I am a little bit confused about this tag. I have read about this on Matt Cutts blog and have watched the video above. He gives the example of an online shop where a page with a product description can show up several times. In his example it's a website for a certain gummy candy called swedish fish.
The customer can access the product page with various links:
The simple product page:
The product page in the category: gummy candy
I'll come up with a third:
The product page in the category: gelatine free sweets
And a forth:
The product page in the category: salty sweets
Note, that in the example Matt Cutts gives, the category and product name is displayed in big bold letters, so the visitor can immediately see two informations:
1. In which category he is on the website
2. Which products are displayed.
Now Matt Cutts happily tells us: We can resolve this duplicate content issue by picking one of those product pages and making it our "canonical page" with the new "canonical tag".
So here is my problem: I do not think those pages have a duplicate content issue. I do believe that those four pages are entirely different and for some users the essential information lies in the 1 percent of information that differs in those four examples and that this information for me as a shop owner can decide if I make the sale or not.
What if a user searches for: "Gelatine free swedish sweets"?
Will my product page even show up now in the search results if I use No 1 as my canonical URL?
And even if it does - won't my potential customer be confused if he specifically searched for "gelatine free swedish fish" and this important information does not show up in a prominent place because I directed him to my "canonical URL". What about the user who wanted "swedish salty sweets". What about the user who wants "swedish gummy candy".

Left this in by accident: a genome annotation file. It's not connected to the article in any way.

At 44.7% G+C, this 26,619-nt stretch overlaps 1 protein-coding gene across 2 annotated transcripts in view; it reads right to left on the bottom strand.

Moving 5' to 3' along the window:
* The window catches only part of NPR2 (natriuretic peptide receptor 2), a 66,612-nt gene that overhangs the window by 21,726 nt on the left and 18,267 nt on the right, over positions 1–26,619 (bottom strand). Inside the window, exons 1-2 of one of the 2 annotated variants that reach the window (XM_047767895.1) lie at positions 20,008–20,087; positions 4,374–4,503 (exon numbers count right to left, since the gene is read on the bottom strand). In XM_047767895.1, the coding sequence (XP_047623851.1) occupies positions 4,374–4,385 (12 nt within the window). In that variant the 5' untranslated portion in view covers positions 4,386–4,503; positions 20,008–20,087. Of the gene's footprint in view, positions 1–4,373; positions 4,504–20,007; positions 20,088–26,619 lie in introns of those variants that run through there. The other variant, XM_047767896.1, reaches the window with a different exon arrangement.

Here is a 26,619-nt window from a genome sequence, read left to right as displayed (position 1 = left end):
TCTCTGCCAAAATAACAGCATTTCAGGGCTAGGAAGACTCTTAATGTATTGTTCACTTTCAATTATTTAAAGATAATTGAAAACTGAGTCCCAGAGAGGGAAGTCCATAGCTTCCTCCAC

What if I made the URL "salty sweets" my canonical. Won't a visitor be confused if he does a search for "gelatine free sweets" and then ends up with "salty sweets"? That wasn't the information he was looking for.
When I understand the implications of the canonical tag correctly I might loose 75% of my sales on swedish fish if I use this tag.
I checked my own online shop. Tried searches like
product_type + part of product name
brand + part of product name
For both searches Google showed me another URL. However the correct product at its correct location in my website - for the specific search. One in the "brand category" one in the "product type category" How it should be. Like a visitor would expect it.
I would be nuts to implement this tag. It's fixing something that is not broken. Or did Matt Cutts only use a bad example?